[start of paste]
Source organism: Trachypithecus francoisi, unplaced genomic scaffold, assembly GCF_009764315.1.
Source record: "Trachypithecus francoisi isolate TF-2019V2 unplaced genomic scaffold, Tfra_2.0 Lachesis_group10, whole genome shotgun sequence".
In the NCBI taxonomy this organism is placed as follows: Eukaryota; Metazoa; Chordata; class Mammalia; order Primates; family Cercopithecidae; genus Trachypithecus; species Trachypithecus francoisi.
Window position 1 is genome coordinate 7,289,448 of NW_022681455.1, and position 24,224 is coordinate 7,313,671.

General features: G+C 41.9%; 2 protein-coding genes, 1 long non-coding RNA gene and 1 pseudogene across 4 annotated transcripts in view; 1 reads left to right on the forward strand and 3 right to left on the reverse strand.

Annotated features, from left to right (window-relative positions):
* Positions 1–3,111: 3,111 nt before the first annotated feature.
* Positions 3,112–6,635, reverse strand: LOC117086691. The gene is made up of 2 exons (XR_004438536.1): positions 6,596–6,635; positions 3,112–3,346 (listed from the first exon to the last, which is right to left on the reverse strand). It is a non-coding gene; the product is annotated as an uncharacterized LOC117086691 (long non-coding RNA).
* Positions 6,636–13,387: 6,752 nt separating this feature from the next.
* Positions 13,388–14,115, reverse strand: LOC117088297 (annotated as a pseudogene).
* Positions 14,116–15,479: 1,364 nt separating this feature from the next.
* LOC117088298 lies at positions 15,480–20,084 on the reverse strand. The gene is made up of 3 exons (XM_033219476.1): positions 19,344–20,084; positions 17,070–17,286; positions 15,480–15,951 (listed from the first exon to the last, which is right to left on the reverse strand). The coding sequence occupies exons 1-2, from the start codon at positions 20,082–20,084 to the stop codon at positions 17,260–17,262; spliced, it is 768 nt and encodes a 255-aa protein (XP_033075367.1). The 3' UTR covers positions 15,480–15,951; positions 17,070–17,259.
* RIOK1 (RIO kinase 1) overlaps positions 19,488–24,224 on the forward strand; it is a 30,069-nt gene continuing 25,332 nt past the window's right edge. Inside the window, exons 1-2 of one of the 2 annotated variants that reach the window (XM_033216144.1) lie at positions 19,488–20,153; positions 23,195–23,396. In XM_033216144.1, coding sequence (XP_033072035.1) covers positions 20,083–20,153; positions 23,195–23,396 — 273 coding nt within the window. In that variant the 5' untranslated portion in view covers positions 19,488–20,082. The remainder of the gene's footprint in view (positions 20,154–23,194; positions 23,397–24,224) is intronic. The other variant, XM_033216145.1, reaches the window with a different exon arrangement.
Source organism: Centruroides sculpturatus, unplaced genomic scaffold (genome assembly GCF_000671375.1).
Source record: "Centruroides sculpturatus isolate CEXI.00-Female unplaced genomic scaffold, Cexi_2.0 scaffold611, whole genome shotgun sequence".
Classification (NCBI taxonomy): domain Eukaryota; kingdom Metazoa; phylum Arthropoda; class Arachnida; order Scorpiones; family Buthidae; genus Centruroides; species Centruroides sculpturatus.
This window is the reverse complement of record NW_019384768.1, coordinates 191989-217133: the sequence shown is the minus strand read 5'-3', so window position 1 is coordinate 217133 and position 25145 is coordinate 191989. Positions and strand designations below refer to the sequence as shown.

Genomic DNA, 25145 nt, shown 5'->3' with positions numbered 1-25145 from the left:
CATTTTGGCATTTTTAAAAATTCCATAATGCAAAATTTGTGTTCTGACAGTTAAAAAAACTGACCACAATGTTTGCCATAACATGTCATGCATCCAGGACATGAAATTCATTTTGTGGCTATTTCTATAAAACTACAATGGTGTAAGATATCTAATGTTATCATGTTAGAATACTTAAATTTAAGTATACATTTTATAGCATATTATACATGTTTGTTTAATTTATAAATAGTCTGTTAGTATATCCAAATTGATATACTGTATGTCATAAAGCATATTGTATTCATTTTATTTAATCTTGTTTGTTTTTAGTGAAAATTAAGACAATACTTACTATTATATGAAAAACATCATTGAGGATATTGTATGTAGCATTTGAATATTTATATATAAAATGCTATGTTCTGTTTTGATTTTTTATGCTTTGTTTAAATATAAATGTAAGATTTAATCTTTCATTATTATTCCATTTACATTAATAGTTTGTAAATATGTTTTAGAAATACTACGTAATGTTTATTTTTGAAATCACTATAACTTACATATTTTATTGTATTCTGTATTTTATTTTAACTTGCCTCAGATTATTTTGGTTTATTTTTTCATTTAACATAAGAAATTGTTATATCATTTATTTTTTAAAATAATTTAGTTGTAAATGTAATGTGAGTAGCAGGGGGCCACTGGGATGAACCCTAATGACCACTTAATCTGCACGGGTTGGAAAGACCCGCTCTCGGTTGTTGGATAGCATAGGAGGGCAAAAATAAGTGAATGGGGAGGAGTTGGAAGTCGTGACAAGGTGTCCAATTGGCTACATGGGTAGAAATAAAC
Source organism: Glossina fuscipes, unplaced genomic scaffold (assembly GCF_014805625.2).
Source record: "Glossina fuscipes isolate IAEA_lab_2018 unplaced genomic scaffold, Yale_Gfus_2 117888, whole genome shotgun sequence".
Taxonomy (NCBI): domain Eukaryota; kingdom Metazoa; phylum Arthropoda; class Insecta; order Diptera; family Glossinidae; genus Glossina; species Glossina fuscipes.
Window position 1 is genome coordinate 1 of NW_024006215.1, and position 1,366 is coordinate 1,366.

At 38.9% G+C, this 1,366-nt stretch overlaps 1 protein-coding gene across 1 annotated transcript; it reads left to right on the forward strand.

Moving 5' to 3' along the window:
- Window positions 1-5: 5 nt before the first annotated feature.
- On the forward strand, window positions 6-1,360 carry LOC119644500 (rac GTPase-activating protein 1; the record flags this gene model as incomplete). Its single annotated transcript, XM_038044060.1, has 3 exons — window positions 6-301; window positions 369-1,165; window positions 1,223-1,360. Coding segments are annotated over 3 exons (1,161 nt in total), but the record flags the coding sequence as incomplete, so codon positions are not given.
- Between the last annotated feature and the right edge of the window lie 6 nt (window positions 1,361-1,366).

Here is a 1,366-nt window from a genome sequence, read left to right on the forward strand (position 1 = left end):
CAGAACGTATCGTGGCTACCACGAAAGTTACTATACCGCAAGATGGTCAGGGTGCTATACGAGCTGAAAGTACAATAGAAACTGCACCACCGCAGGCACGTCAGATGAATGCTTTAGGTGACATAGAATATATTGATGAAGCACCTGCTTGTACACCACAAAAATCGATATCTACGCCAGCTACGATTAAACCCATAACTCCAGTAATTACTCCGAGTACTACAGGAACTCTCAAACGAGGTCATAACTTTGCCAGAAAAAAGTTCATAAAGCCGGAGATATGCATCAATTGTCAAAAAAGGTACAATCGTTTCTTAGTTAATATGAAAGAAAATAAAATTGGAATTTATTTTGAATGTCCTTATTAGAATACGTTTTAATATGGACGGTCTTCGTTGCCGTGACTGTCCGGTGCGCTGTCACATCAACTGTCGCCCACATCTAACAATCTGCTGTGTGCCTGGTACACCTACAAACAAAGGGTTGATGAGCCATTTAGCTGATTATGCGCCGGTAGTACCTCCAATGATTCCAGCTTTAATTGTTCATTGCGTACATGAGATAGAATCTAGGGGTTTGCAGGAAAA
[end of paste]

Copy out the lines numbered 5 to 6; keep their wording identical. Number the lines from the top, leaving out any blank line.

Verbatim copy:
General features: G+C 41.9%; 2 protein-coding genes, 1 long non-coding RNA gene and 1 pseudogene across 4 annotated transcripts in view; 1 reads left to right on the forward strand and 3 right to left on the reverse strand.

Annotated features, from left to right (window-relative positions):